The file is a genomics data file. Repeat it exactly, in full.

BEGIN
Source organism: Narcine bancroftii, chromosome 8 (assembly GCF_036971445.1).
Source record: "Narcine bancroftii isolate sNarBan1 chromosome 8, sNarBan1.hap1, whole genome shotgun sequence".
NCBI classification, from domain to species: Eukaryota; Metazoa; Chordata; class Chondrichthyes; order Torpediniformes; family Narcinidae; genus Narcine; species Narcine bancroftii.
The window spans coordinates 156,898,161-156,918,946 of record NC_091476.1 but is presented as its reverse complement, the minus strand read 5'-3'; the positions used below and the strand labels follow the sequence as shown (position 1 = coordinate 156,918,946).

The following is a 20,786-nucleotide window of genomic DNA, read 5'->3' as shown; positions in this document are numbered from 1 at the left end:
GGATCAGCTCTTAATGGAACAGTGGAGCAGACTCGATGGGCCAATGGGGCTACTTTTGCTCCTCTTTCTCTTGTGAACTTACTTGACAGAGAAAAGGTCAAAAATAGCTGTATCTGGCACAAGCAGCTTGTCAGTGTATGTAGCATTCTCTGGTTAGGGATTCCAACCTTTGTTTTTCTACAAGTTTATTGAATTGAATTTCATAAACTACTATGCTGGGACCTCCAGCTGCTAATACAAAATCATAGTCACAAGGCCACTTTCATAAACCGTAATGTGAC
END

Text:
Source organism: Narcine bancroftii, chromosome 8 (assembly GCF_036971445.1).
Source record: "Narcine bancroftii isolate sNarBan1 chromosome 8, sNarBan1.hap1, whole genome shotgun sequence".
NCBI classification, from domain to species: Eukaryota; Metazoa; Chordata; class Chondrichthyes; order Torpediniformes; family Narcinidae; genus Narcine; species Narcine bancroftii.
The window spans coordinates 156,898,161-156,918,946 of record NC_091476.1 but is presented as its reverse complement, the minus strand read 5'-3'; the positions used below and the strand labels follow the sequence as shown (position 1 = coordinate 156,918,946).

The following is a 20,786-nucleotide window of genomic DNA, read 5'->3' as shown; positions in this document are numbered from 1 at the left end:
GGATCAGCTCTTAATGGAACAGTGGAGCAGACTCGATGGGCCAATGGGGCTACTTTTGCTCCTCTTTCTCTTGTGAACTTACTTGACAGAGAAAAGGTCAAAAATAGCTGTATCTGGCACAAGCAGCTTGTCAGTGTATGTAGCATTCTCTGGTTAGGGATTCCAACCTTTGTTTTTCTACAAGTTTATTGAATTGAATTTCATAAACTACTATGCTGGGACCTCCAGCTGCTAATACAAAATCATAGTCACAAGGCCACTTTCATAAACCGTAATGTGAC